By making sure you’re properly hydrated before you start exercising, “the body doesn’t get stressed from the first minute of exercise,” Gibson said. Have a drink 20 minutes before you start. “Try to drink while you’re exercising. When you start to feel thirsty, you’re usually pretty dehydrated. So you need to be more proactive and say, ‘Every five to ten minutes, I’ll take a sip.'” If you can, Carry a bottle of water with you – you’ll inevitably get dehydrated when exercising for a long time – drink it right after your workout. Sports drinks will help your body retain fluid faster, but water “will 100% do the job,” he added. “Another beverage that is often overlooked is milk, which is a really good rehydration agent because it’s fairly high in protein and electrolytes.”

dress for the weather

Clothes you wear can help with the heat, says Gibson, who recommends “wearing a tank top instead of a T-shirt, choosing light colors to reflect some sunlight, and wearing a hat.” He says technical fabrics wick away sweat better than cotton, making you feel cooler. You need sunscreen, especially if more of your skin is exposed. To prevent sweating, choose something waterproof, “and put it on 20 or 30 minutes before your run so it’s already absorbed a bit into your skin,” says Lobb. Don’t forget sunglasses.

Apply petroleum jelly or gel to help prevent chafing.
Apply petroleum jelly or gel to help prevent chafing. Photo: Tanya C Smith/Alamy

prevent scratching

If you’re prone to chafing in hot weather, apply “Vaseline, gel, or any type of lubricant,” Lobb says, before exercising. Close-fitting clothing can help, but “in some cases you can make it worse because you’re creating more friction”. This is where sweat-wicking fabrics are better than cotton, which keeps the skin moist and increases irritation.

try something different

While you need to be careful when exercising in the heat, it shouldn’t stop you from exercising, Gibson said. “If you play some sports, you may need to be more careful with your gear and activity level — wearing several layers of protective clothing in sports like American football or hockey can increase heat stress,” he said. But a heatwave can be an opportunity to try something new — swap running for swimming, for example. Gibson recommends cycling. “Because you’re traveling faster, you’re getting more airflow, so it might help you cool down more.”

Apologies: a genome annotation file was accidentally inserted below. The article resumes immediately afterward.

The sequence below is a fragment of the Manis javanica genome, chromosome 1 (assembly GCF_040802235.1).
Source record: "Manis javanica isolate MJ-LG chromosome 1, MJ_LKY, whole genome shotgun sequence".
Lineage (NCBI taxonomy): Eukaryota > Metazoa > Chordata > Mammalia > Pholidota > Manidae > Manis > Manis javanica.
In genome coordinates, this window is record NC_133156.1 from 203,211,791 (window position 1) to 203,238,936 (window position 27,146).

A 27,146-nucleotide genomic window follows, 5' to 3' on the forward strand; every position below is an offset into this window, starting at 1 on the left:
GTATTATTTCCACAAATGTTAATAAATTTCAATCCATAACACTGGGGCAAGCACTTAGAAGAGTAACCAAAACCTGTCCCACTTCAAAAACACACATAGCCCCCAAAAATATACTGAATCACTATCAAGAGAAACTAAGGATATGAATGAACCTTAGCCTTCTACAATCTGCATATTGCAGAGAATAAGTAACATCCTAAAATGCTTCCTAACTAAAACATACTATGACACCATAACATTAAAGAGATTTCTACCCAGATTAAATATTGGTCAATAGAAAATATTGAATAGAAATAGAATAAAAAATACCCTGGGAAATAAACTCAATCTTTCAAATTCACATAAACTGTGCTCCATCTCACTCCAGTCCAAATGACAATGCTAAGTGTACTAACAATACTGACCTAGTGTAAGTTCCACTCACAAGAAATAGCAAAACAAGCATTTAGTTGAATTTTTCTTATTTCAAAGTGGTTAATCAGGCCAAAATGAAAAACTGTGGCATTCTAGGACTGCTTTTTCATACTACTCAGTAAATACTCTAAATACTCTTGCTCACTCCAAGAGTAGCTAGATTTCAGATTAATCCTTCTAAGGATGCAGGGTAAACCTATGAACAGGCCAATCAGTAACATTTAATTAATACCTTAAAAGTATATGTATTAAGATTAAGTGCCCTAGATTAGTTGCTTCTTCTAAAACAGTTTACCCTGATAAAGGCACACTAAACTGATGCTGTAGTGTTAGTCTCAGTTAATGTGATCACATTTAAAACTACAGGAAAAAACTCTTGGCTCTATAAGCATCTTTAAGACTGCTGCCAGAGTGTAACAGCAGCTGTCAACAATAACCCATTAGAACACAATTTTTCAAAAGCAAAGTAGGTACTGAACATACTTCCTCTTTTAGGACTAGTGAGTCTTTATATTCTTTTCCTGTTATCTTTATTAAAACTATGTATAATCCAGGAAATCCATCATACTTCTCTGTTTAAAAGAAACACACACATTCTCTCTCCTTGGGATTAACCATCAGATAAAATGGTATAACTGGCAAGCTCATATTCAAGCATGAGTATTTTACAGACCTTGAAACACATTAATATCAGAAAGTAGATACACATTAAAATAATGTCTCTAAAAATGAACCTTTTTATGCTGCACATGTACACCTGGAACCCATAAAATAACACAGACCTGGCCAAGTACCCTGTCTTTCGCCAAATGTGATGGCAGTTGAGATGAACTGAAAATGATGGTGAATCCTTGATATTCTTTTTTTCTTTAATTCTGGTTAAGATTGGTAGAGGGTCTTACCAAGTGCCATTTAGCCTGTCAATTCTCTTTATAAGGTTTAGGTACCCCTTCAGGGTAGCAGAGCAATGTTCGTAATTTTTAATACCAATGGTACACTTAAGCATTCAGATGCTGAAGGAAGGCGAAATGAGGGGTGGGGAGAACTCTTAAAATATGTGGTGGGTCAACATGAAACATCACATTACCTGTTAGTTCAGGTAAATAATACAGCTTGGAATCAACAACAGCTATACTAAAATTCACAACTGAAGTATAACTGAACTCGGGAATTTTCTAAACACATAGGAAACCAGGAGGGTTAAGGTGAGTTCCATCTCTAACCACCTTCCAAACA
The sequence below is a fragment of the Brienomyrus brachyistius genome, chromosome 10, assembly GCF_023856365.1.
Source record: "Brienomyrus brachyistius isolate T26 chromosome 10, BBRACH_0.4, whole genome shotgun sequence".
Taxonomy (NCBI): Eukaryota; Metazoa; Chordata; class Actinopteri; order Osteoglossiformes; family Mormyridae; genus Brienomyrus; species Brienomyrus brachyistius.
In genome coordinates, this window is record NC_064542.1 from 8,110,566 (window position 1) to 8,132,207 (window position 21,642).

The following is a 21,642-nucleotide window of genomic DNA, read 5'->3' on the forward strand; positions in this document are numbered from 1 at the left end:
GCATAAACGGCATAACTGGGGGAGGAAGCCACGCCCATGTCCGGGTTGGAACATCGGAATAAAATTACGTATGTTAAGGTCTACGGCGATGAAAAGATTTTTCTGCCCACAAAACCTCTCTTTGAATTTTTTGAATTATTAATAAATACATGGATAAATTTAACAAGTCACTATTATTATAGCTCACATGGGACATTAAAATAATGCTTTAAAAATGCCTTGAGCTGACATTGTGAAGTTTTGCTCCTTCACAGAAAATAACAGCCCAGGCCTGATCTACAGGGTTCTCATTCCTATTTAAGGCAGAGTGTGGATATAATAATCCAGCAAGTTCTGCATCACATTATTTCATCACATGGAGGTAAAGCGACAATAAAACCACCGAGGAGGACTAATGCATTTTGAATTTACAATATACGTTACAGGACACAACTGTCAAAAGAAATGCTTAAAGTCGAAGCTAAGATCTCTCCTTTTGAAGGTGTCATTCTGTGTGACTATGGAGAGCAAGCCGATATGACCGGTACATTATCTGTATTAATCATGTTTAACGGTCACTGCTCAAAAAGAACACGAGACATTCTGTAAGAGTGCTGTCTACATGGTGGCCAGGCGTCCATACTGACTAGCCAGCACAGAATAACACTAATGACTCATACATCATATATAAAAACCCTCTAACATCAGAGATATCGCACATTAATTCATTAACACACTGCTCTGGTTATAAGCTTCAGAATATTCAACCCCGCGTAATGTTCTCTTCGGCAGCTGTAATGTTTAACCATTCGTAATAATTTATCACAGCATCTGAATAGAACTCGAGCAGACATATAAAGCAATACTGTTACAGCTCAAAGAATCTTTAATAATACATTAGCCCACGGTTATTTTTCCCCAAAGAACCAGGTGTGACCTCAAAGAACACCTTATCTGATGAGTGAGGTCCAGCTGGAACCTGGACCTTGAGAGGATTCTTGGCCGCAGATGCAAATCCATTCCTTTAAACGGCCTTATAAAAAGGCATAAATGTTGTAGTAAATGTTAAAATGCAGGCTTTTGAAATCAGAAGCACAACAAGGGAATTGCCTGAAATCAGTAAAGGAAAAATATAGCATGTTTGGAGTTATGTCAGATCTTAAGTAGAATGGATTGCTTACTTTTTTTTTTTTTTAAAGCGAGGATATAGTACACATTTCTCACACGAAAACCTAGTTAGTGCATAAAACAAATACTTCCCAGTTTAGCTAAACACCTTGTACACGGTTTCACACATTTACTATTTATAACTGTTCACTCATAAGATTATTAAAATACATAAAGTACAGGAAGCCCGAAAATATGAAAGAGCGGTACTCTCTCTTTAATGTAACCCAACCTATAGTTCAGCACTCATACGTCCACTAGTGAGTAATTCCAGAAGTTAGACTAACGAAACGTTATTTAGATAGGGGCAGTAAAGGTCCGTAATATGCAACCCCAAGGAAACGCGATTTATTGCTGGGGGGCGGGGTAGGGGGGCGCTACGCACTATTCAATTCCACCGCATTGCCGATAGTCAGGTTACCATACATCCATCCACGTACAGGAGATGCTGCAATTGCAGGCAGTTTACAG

cyclist with sunset in the background
When you speed up your bike, the airflow you create keeps you cool. Photo: Dmytro Sidelnikov/Alamy

Be careful of heat stroke

Lobb advises that the first signs that you’re overheating “will be like sweating profusely but shaking at the same time, your heart rate is very high (probably a lot higher than you expected), feeling nausea or vomiting, pale skin, headaches, and in extreme cases You might also get cramps.” Once it progresses, you may start to feel confused, disoriented, or irrational. You might have trouble spotting it in yourself, “but you can spot it in others if they get too hot,” says Lobb, so consider exercising with a friend.

calm yourself down

The goal, says Lobb, is to lower your core body temperature. “Slush or popsicles are really effective. Another way of cooling the body is evaporative cooling. The moisture on the skin evaporates, creating a cooling effect.” Sweating is okay, but a spray can also help. Cool your head and hands,” since you’re more sensitive in these areas, you can pretty much trick your body into thinking it’s cooler than putting your hands in a bucket of ice or putting some cool on your face Something cooler, or around the head and neck.” Well, there was one time, when “cold wet towels” sounded like a treat.